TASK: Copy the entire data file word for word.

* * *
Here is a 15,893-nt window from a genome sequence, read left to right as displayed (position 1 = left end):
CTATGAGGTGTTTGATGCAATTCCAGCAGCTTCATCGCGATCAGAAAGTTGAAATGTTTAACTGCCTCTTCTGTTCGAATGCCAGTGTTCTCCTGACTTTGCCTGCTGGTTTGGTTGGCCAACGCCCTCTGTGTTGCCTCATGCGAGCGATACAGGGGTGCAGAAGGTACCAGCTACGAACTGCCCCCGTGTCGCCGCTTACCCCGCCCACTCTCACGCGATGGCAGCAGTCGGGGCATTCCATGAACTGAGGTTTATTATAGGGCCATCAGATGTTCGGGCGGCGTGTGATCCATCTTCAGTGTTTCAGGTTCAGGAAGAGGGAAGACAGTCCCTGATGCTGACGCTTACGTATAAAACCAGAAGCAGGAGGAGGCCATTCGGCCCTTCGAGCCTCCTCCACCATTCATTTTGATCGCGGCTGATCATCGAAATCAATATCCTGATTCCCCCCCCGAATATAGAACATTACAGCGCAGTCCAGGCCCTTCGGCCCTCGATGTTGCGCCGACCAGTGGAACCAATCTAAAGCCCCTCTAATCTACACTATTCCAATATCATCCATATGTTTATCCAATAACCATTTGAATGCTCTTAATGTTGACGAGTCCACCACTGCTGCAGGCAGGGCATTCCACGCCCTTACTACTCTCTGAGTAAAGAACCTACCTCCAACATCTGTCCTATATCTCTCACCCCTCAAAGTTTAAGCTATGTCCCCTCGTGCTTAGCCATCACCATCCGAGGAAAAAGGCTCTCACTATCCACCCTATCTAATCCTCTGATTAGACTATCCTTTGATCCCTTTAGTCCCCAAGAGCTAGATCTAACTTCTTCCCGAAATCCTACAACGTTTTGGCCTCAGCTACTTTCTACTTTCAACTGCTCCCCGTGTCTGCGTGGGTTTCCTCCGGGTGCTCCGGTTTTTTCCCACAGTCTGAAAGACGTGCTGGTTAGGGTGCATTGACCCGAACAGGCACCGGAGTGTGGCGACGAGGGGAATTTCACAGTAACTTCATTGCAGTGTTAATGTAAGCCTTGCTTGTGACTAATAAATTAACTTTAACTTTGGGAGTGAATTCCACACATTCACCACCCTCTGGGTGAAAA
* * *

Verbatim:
Here is a 15,893-nt window from a genome sequence, read left to right as displayed (position 1 = left end):
CTATGAGGTGTTTGATGCAATTCCAGCAGCTTCATCGCGATCAGAAAGTTGAAATGTTTAACTGCCTCTTCTGTTCGAATGCCAGTGTTCTCCTGACTTTGCCTGCTGGTTTGGTTGGCCAACGCCCTCTGTGTTGCCTCATGCGAGCGATACAGGGGTGCAGAAGGTACCAGCTACGAACTGCCCCCGTGTCGCCGCTTACCCCGCCCACTCTCACGCGATGGCAGCAGTCGGGGCATTCCATGAACTGAGGTTTATTATAGGGCCATCAGATGTTCGGGCGGCGTGTGATCCATCTTCAGTGTTTCAGGTTCAGGAAGAGGGAAGACAGTCCCTGATGCTGACGCTTACGTATAAAACCAGAAGCAGGAGGAGGCCATTCGGCCCTTCGAGCCTCCTCCACCATTCATTTTGATCGCGGCTGATCATCGAAATCAATATCCTGATTCCCCCCCCGAATATAGAACATTACAGCGCAGTCCAGGCCCTTCGGCCCTCGATGTTGCGCCGACCAGTGGAACCAATCTAAAGCCCCTCTAATCTACACTATTCCAATATCATCCATATGTTTATCCAATAACCATTTGAATGCTCTTAATGTTGACGAGTCCACCACTGCTGCAGGCAGGGCATTCCACGCCCTTACTACTCTCTGAGTAAAGAACCTACCTCCAACATCTGTCCTATATCTCTCACCCCTCAAAGTTTAAGCTATGTCCCCTCGTGCTTAGCCATCACCATCCGAGGAAAAAGGCTCTCACTATCCACCCTATCTAATCCTCTGATTAGACTATCCTTTGATCCCTTTAGTCCCCAAGAGCTAGATCTAACTTCTTCCCGAAATCCTACAACGTTTTGGCCTCAGCTACTTTCTACTTTCAACTGCTCCCCGTGTCTGCGTGGGTTTCCTCCGGGTGCTCCGGTTTTTTCCCACAGTCTGAAAGACGTGCTGGTTAGGGTGCATTGACCCGAACAGGCACCGGAGTGTGGCGACGAGGGGAATTTCACAGTAACTTCATTGCAGTGTTAATGTAAGCCTTGCTTGTGACTAATAAATTAACTTTAACTTTGGGAGTGAATTCCACACATTCACCACCCTCTGGGTGAAAA